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Panama Canal Map

by Vishal Kumar

Panama Canal map shows the artificial 82 km waterway stretch in Panama that connects the Atlantic Ocean with the Pacific Ocean and divides North and South America. The canal cuts across the Isthmus of Panama and is a conduit for maritime trade.

Map of Panama Canal

The Panama Canal is a ship canal administered by the Republic of Panama. The 50-mile-long canal connects the Pacific and the Atlantic oceans through the Isthmus of Panama. Considered to be one of the most strategic artificial waterways in the world, it reduces time and shortens the distance of the ships sailing between the east and west coasts of the United States. Ships using this route can shorten their distance by around 8,000 nautical miles or 15,000 km. By using the canal, ships sailing between Europe and East Asia or Australia can trim their journey by as much as 2,000 nautical miles or 3,700 km.

The genesis of the Panama Canal dates back to the 16th century when the Spanish explorer Vasco Nunez de Balboa found out that the Isthmus of Panama was just a narrow land bridge separating the Atlantic and Pacific oceans. This led to a search for a natural waterway to connect the two oceans. However, surveyors decided that the construction of such a ship canal was not feasible. In 1881, France made concerted efforts to build a canal. A French company, led by Ferdinand de Lesseps, began work on the project by digging a canal across Panama, but the excavation work could not take off. However, Eiffel Tower creator Gustave Eiffel was hired to create locks for the canal. Unfortunately, the company that was led by De Lesseps suffered serious financial problems in 1889, and ultimately the venture collapsed.

Later on, French engineer Philippe-Jean Bunau-Varilla, who had earlier been involved in France’s canal projects, called upon American lawmakers to buy French assets in Panama. In 1902, Congress gave permission to buy French assets. However, Panama was a part of Colombia at that time and it refused to ratify an agreement to allow the US to build the canal. Encouraged by the US, Panamanians led a successful revolt against Colombia and declared their independence. Thereupon, John Hay, US Secretary of State, and Bunau-Varilla, who at that time was acting as a representative of Panama’s provisional government, negotiated the Hay-Bunau-Varilla Treaty. This treaty gave the US access to more than 500 square miles and enabled it to construct a canal. Previously under American control, in 1999, the ownership of the Panama Canal was taken over by the government of Panama. It is now operated by the Panama Canal Authority.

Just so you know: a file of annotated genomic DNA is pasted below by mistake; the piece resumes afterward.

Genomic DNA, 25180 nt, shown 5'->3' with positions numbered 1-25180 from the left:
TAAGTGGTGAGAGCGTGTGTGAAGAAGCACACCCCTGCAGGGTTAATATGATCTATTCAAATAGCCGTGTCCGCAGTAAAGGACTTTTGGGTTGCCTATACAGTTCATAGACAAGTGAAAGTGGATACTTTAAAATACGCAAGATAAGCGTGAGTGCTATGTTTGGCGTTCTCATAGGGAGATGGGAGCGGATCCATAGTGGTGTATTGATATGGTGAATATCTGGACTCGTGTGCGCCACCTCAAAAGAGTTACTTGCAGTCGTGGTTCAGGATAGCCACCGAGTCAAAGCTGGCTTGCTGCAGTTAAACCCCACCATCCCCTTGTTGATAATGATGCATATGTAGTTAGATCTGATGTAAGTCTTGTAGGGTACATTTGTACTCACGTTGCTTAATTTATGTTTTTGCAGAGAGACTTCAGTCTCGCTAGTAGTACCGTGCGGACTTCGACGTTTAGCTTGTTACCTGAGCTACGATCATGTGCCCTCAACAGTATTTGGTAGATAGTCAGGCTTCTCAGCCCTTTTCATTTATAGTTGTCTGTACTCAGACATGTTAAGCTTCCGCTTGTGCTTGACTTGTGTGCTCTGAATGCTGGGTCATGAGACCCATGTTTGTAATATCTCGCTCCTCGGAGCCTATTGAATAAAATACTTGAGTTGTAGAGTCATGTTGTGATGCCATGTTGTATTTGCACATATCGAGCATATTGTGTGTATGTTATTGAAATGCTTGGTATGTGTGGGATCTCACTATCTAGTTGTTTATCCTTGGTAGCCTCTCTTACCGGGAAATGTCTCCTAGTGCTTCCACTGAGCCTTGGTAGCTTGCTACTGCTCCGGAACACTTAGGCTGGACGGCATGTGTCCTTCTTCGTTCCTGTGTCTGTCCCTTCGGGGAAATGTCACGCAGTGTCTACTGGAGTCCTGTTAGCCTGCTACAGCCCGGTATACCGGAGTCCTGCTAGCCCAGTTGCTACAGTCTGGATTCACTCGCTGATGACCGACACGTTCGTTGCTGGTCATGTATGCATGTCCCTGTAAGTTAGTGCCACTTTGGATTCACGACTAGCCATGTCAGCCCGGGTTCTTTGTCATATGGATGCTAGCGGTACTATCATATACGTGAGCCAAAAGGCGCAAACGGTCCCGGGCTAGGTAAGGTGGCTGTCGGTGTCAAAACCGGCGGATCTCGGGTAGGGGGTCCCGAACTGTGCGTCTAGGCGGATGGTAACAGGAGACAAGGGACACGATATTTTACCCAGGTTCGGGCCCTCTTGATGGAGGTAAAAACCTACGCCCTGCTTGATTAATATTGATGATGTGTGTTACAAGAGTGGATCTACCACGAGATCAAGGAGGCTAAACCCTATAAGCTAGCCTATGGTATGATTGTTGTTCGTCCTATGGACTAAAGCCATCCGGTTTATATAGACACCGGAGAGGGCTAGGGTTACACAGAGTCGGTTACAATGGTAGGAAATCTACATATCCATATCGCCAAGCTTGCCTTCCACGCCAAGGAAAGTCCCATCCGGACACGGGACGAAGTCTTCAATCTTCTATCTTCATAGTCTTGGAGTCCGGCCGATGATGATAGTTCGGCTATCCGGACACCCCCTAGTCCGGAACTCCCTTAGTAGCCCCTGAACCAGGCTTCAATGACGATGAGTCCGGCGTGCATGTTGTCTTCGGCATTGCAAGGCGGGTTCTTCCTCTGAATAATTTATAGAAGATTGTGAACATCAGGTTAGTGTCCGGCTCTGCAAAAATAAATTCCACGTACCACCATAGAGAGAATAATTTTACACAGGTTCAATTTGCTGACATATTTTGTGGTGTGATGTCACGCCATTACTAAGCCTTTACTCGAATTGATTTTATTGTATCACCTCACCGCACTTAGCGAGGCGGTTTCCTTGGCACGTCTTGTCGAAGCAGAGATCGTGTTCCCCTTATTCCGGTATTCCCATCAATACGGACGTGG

Important facts and trivia

  1. The highest toll was paid by a Disney cruise ship in 2008. This amounted to $330,000.
  2. It has been estimated that every year between 12,000 and 15,000 ships pass the Panama Canal.
  3. Fluorescent lighting was installed in 1963. This enabled the canal to be operated 24 hours a day.
  4. In 1994, the American Society of Civil Engineers named the Panama Canal one of the Seven Wonders of the Modern World.
  5. Ships traveling between New York and San Francisco save 7,872 miles by using the Panama Canal. Otherwise, they would have to go around Cape Horn.

Panama Canal which links the Atlantic Ocean and the Pacific Ocean has proved to be a turning point in the history of the isthmus of Panama. Know in detail about this canal that has made Panama a prosperous country.

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